Journeys to the sky world and free-fall descents are familiar themes in shamanic tradition worldwide. The sky is regarded as supernatural and divine terrain. The shaman seeks transcendental knowledge from gods and spirits, and to get it he must enter their realms.

Not everyone has an aptitude for celestial ascent. In Greek myth, Icarus and his father, Daedalus–who designed the Labyrinth for King Minos of Crete–were imprisoned by Minos. Daedalus contrived two sets of wings–of feathers and wax–to airlift the two of them out of the maze. Despite the warning to follow his father’s lead and navigate a middle course between sky and sea, Icarus in exhilaration ascended close enough to the Sun to melt the wax that kept the airfoils intact. The wings disintegrated, and Icarus dropped into the waters near Ikaria, the Aegean island that bears his name.

In 1949 Walter Baade discovered a minor planet–number 1566–that skirted closer to the Sun than the innermost planet, Mercury. Crossing inside Earth’s orbit, it provided an unusual addition to the asteroid catalog, for it also approached the Sun more closely than any other asteroid known at the time. With elements that transport it within 28 million kilometers of our star, the asteroid prompted Baade to name it Icarus.

Once astronomers got to know the asteroid a little better, its “fall” toward Earth generated more concern than its attraction to the Sun. Realizing Icarus makes a close approach to Earth every 19 years, they calculated it would come within 7 million km of us on June 14, 1986. That was still about 16 times farther than the Moon, but at the time it was uncomfortably close. If Icarus, or some other minor planet, were to fall to Earth, it would leave a much greater mark than the human silhouette at Roberson Point.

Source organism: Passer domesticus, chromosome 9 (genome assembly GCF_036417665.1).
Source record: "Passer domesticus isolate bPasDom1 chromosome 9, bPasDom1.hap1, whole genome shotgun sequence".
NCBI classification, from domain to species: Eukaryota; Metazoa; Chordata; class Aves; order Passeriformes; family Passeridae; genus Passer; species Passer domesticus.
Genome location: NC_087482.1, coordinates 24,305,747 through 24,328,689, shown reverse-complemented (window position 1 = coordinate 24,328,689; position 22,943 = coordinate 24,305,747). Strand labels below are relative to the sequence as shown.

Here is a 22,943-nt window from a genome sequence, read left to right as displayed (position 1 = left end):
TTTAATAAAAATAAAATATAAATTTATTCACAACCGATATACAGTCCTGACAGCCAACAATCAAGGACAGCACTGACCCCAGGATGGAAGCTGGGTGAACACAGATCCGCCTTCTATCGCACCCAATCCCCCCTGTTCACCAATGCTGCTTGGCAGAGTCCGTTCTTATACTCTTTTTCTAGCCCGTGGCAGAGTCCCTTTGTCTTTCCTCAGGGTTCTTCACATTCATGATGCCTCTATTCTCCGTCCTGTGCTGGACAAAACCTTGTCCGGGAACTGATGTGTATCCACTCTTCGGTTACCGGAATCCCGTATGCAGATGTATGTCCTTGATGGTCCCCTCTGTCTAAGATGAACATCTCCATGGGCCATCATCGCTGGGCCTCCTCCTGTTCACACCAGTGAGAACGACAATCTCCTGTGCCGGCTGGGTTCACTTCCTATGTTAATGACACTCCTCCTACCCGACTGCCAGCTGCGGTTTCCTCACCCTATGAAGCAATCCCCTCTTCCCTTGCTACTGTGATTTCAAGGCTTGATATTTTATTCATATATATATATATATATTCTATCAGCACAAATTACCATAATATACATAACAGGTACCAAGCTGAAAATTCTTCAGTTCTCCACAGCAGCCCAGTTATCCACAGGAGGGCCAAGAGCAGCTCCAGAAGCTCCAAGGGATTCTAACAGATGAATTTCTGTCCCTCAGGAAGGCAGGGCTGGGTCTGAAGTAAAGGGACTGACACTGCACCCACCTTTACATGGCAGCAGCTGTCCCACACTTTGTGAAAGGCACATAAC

The threat posed by Icarus actually is not serious. Despite its intersections with our path around the Sun, Icarus will not intercept our planet anytime soon. Its Earth-crossing orbit, however, was enough to inspire the Icarus Project, an investigation into the consequences of an Icarus impact and an exploration of options to avoid it. We now know that a lot more Earth-crossing objects besides Icarus are out there. Donald K. Yeomans, Manager of NASA’s Near-Earth Object Program Office at the Jet Propulsion Laboratory, estimates that there are about 1,000 of these objects 1 km or more across, and more than 460 have been inventoried. We have begun to understand the importance of a complete census and the value of a procedure for diverting any that have our name on them.

Spacecraft imagery of heavily cratered asteroids such as Eros, Ida, Gaspra, and Mathilde suggests the minor planet named for Icarus is also dramatically scarred by impact. And though the mythical Icarus left no sign of his legendary fall, the Earth, too, has scars from space–such as the pockmark in Arizona where the Starman made his rendezvous. Certainly any organisms unlucky enough to have occupied ground zero for these events were also victims of the Icarus theme–the sad finality of a fall from elevated circumstances.